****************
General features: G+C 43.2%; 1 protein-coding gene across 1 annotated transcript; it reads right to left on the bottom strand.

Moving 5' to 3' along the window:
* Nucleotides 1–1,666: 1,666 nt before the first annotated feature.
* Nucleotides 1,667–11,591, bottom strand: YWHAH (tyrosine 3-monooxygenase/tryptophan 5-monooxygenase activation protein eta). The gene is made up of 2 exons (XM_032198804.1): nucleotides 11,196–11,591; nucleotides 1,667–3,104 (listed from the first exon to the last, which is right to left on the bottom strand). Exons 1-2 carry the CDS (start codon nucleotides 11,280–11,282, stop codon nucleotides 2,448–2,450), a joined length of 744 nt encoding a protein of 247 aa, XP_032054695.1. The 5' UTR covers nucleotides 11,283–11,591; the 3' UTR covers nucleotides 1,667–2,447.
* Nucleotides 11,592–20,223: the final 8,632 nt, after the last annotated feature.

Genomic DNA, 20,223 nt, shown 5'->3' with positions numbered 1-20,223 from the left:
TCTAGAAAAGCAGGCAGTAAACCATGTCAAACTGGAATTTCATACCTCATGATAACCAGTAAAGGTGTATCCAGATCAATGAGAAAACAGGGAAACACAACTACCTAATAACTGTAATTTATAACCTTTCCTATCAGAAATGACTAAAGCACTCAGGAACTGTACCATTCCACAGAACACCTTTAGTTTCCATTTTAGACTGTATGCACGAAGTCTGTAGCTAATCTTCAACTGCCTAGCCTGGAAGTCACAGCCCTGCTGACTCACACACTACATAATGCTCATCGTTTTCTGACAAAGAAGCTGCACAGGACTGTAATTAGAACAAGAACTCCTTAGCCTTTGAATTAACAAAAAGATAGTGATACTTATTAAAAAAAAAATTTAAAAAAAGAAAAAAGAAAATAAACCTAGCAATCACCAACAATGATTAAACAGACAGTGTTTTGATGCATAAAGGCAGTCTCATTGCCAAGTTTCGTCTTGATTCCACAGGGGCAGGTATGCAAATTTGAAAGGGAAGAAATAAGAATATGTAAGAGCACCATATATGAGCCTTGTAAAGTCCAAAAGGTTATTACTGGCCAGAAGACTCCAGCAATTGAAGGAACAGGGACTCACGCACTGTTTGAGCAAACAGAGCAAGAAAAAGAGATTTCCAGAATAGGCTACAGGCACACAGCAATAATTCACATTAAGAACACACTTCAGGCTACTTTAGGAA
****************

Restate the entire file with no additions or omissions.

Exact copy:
General features: G+C 43.2%; 1 protein-coding gene across 1 annotated transcript; it reads right to left on the bottom strand.

Moving 5' to 3' along the window:
* Nucleotides 1–1,666: 1,666 nt before the first annotated feature.
* Nucleotides 1,667–11,591, bottom strand: YWHAH (tyrosine 3-monooxygenase/tryptophan 5-monooxygenase activation protein eta). The gene is made up of 2 exons (XM_032198804.1): nucleotides 11,196–11,591; nucleotides 1,667–3,104 (listed from the first exon to the last, which is right to left on the bottom strand). Exons 1-2 carry the CDS (start codon nucleotides 11,280–11,282, stop codon nucleotides 2,448–2,450), a joined length of 744 nt encoding a protein of 247 aa, XP_032054695.1. The 5' UTR covers nucleotides 11,283–11,591; the 3' UTR covers nucleotides 1,667–2,447.
* Nucleotides 11,592–20,223: the final 8,632 nt, after the last annotated feature.

Genomic DNA, 20,223 nt, shown 5'->3' with positions numbered 1-20,223 from the left:
TCTAGAAAAGCAGGCAGTAAACCATGTCAAACTGGAATTTCATACCTCATGATAACCAGTAAAGGTGTATCCAGATCAATGAGAAAACAGGGAAACACAACTACCTAATAACTGTAATTTATAACCTTTCCTATCAGAAATGACTAAAGCACTCAGGAACTGTACCATTCCACAGAACACCTTTAGTTTCCATTTTAGACTGTATGCACGAAGTCTGTAGCTAATCTTCAACTGCCTAGCCTGGAAGTCACAGCCCTGCTGACTCACACACTACATAATGCTCATCGTTTTCTGACAAAGAAGCTGCACAGGACTGTAATTAGAACAAGAACTCCTTAGCCTTTGAATTAACAAAAAGATAGTGATACTTATTAAAAAAAAAATTTAAAAAAAGAAAAAAGAAAATAAACCTAGCAATCACCAACAATGATTAAACAGACAGTGTTTTGATGCATAAAGGCAGTCTCATTGCCAAGTTTCGTCTTGATTCCACAGGGGCAGGTATGCAAATTTGAAAGGGAAGAAATAAGAATATGTAAGAGCACCATATATGAGCCTTGTAAAGTCCAAAAGGTTATTACTGGCCAGAAGACTCCAGCAATTGAAGGAACAGGGACTCACGCACTGTTTGAGCAAACAGAGCAAGAAAAAGAGATTTCCAGAATAGGCTACAGGCACACAGCAATAATTCACATTAAGAACACACTTCAGGCTACTTTAGGAA